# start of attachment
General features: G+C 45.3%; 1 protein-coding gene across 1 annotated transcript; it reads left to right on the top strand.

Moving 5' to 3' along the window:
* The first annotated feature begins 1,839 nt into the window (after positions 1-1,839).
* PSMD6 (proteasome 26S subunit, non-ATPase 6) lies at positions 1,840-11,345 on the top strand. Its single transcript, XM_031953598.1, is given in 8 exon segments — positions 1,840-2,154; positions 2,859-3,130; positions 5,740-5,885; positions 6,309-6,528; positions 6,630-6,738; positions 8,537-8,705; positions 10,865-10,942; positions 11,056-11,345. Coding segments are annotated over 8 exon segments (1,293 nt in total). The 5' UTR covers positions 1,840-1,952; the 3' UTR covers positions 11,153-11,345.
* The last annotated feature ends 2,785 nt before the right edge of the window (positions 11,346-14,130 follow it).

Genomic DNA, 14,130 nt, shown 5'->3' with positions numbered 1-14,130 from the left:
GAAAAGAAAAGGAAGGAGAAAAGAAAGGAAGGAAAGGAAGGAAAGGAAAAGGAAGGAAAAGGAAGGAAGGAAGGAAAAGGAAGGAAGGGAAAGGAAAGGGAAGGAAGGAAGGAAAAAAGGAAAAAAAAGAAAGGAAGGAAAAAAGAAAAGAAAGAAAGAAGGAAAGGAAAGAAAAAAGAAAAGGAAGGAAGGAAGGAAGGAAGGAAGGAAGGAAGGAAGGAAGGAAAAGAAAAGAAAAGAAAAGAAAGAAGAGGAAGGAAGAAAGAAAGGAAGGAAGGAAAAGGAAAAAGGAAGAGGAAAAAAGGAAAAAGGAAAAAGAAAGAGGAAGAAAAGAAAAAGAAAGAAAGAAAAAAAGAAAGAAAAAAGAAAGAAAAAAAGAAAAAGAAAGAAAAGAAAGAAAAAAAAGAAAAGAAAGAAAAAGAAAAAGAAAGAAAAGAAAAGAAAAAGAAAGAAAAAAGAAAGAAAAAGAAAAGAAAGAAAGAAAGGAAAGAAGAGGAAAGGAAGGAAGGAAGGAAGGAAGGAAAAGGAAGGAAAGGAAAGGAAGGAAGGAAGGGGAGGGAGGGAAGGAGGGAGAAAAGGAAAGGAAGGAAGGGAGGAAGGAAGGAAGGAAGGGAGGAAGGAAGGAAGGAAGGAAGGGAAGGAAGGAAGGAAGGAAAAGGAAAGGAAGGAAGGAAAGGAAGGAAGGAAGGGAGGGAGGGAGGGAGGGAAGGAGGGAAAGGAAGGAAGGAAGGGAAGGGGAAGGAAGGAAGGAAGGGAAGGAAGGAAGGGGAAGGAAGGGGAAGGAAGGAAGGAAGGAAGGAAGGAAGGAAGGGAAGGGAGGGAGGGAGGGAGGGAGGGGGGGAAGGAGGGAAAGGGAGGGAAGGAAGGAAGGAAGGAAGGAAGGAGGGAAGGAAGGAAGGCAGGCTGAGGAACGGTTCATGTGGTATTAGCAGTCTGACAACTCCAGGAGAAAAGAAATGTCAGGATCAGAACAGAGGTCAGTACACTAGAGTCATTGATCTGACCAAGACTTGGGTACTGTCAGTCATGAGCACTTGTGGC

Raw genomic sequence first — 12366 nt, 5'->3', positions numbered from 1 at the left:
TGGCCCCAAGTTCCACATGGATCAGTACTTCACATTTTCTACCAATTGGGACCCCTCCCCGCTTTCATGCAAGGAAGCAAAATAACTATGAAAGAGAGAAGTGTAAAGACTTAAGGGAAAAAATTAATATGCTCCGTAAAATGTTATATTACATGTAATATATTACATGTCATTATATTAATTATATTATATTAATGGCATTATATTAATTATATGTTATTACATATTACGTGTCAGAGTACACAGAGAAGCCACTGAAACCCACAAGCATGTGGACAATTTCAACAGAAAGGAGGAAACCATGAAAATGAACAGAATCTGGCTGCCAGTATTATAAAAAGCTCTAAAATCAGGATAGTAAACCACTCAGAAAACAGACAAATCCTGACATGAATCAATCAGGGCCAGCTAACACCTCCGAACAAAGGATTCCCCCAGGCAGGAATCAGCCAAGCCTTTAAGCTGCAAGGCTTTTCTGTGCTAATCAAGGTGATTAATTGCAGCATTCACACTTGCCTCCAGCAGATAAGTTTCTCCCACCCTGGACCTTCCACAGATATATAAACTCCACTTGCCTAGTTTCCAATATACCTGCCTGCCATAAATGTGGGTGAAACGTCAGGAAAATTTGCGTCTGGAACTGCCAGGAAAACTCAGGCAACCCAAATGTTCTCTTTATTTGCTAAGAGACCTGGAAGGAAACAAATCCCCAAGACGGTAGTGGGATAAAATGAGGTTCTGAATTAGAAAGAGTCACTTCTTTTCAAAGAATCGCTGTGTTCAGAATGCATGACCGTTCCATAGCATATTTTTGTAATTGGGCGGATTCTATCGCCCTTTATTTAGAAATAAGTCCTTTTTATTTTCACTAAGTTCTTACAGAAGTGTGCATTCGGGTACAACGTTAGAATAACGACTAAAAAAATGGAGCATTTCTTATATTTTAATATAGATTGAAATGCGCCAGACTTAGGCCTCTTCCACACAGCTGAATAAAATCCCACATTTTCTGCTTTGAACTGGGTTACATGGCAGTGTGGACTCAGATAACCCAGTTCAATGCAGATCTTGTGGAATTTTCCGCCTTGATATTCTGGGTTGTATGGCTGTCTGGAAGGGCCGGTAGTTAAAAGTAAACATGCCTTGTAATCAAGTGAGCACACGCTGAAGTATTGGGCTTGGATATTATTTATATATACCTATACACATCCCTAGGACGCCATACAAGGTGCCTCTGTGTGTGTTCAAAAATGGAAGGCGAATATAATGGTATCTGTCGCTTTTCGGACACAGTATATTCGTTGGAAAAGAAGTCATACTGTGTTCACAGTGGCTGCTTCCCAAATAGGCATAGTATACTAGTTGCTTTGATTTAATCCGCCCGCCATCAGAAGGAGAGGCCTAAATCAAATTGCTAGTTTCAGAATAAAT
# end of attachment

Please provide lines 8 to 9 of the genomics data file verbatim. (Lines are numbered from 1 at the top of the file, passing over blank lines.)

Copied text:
Raw genomic sequence first — 12366 nt, 5'->3', positions numbered from 1 at the left:
TGGCCCCAAGTTCCACATGGATCAGTACTTCACATTTTCTACCAATTGGGACCCCTCCCCGCTTTCATGCAAGGAAGCAAAATAACTATGAAAGAGAGAAGTGTAAAGACTTAAGGGAAAAAATTAATATGCTCCGTAAAATGTTATATTACATGTAATATATTACATGTCATTATATTAATTATATTATATTAATGGCATTATATTAATTATATGTTATTACATATTACGTGTCAGAGTACACAGAGAAGCCACTGAAACCCACAAGCATGTGGACAATTTCAACAGAAAGGAGGAAACCATGAAAATGAACAGAATCTGGCTGCCAGTATTATAAAAAGCTCTAAAATCAGGATAGTAAACCACTCAGAAAACAGACAAATCCTGACATGAATCAATCAGGGCCAGCTAACACCTCCGAACAAAGGATTCCCCCAGGCAGGAATCAGCCAAGCCTTTAAGCTGCAAGGCTTTTCTGTGCTAATCAAGGTGATTAATTGCAGCATTCACACTTGCCTCCAGCAGATAAGTTTCTCCCACCCTGGACCTTCCACAGATATATAAACTCCACTTGCCTAGTTTCCAATATACCTGCCTGCCATAAATGTGGGTGAAACGTCAGGAAAATTTGCGTCTGGAACTGCCAGGAAAACTCAGGCAACCCAAATGTTCTCTTTATTTGCTAAGAGACCTGGAAGGAAACAAATCCCCAAGACGGTAGTGGGATAAAATGAGGTTCTGAATTAGAAAGAGTCACTTCTTTTCAAAGAATCGCTGTGTTCAGAATGCATGACCGTTCCATAGCATATTTTTGTAATTGGGCGGATTCTATCGCCCTTTATTTAGAAATAAGTCCTTTTTATTTTCACTAAGTTCTTACAGAAGTGTGCATTCGGGTACAACGTTAGAATAACGACTAAAAAAATGGAGCATTTCTTATATTTTAATATAGATTGAAATGCGCCAGACTTAGGCCTCTTCCACACAGCTGAATAAAATCCCACATTTTCTGCTTTGAACTGGGTTACATGGCAGTGTGGACTCAGATAACCCAGTTCAATGCAGATCTTGTGGAATTTTCCGCCTTGATATTCTGGGTTGTATGGCTGTCTGGAAGGGCCGGTAGTTAAAAGTAAACATGCCTTGTAATCAAGTGAGCACACGCTGAAGTATTGGGCTTGGATATTATTTATATATACCTATACACATCCCTAGGACGCCATACAAGGTGCCTCTGTGTGTGTTCAAAAATGGAAGGCGAATATAATGGTATCTGTCGCTTTTCGGACACAGTATATTCGTTGGAAAAGAAGTCATACTGTGTTCACAGTGGCTGCTTCCCAAATAGGCATAGTATACTAGTTGCTTTGATTTAATCCGCCCGCCATCAGAAGGAGAGGCCTAAATCAAATTGCTAGTTTCAGAATAAAT